The Travel Bug by Benjamin Gilmour, illustrated by James Gulliver Hancock (Random House Australia) HB RRP $24.99 ISBN 9780143780137
Reviewed by Dianne Bates
The protagonist of this story is a no-name ‘strange little bug’ which identifies other creatures in the landscape, such as earwigs, weevils, flies and fleas, but his own kind of species is a real mystery. With his blue suitcase packed, he buys a round-the-world ticket and gets on board the back of a cricket to search for an find his identity.
The reader can plot the bug’s journey on the map of the world found on the fly pages, starting in Japan and then heading to Afghanistan. As he travels, he meets other bugs such as scorpions in Kandahar which are feasting, musicians in Spain, and ‘a spider in tartan’ in Scotland. There are numerous other countries featured in this story told in rhyming verse which include jungles and cities. In New York the bug meets with a professor with is -- finally -- able to put a name to him.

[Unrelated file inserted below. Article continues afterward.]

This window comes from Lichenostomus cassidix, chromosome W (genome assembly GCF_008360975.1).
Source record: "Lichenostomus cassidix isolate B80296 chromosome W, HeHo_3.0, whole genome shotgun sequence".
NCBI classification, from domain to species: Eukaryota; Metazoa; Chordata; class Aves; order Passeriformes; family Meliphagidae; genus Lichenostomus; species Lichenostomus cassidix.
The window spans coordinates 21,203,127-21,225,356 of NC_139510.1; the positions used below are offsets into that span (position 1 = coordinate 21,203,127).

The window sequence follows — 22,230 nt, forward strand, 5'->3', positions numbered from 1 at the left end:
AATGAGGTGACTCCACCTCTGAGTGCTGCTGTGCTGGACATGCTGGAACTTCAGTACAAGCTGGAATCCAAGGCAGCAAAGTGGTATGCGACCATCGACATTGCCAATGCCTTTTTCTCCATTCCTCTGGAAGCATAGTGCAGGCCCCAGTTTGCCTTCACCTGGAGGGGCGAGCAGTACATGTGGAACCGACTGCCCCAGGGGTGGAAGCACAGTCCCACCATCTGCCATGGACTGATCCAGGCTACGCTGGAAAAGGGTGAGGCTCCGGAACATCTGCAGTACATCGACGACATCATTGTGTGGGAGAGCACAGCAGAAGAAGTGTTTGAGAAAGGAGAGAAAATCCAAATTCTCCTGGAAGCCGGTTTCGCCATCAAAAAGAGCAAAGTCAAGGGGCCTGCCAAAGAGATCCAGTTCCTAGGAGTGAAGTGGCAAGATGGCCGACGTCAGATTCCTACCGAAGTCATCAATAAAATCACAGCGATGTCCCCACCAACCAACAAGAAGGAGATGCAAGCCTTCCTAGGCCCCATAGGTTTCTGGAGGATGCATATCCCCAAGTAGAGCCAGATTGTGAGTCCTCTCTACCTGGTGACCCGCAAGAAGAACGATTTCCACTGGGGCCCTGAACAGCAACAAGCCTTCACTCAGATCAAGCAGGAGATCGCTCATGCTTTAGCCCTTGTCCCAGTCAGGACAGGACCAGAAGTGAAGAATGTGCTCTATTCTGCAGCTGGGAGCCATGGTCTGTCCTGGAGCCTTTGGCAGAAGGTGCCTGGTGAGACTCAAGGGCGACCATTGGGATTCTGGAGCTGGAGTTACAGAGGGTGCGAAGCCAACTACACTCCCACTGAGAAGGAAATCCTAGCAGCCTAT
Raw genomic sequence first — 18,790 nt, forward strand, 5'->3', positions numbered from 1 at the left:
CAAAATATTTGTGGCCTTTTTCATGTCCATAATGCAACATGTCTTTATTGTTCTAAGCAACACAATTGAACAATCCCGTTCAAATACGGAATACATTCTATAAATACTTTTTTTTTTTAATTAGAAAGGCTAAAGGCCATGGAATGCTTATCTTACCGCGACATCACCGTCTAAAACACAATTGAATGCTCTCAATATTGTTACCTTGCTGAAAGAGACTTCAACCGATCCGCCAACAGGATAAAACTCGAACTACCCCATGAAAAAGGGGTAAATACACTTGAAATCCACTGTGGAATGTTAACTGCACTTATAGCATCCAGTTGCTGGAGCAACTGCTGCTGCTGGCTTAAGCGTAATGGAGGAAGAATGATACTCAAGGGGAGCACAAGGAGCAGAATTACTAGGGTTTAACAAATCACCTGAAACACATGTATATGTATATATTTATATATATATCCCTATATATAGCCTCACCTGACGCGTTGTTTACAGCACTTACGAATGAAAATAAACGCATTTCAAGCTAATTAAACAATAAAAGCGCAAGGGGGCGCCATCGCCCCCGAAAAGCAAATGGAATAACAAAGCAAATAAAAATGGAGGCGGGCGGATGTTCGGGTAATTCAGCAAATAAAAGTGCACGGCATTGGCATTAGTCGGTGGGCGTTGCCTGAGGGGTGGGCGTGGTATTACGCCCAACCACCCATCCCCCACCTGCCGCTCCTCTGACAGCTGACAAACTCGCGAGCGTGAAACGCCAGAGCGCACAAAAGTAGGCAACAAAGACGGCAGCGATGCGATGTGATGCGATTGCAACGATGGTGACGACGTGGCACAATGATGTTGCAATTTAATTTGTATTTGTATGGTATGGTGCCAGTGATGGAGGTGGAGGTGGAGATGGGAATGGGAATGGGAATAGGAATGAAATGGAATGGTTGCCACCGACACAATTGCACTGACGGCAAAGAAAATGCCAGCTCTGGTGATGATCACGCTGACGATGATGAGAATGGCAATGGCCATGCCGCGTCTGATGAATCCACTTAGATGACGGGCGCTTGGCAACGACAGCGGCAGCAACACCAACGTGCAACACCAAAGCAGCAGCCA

The charming flat colour and black line illustrations that accompany the written text make use of patterns, many of them like those found in zentangles.
This is a simple story with a twist at the end which is sure to be enjoyed by small readers up to the age of 6 years.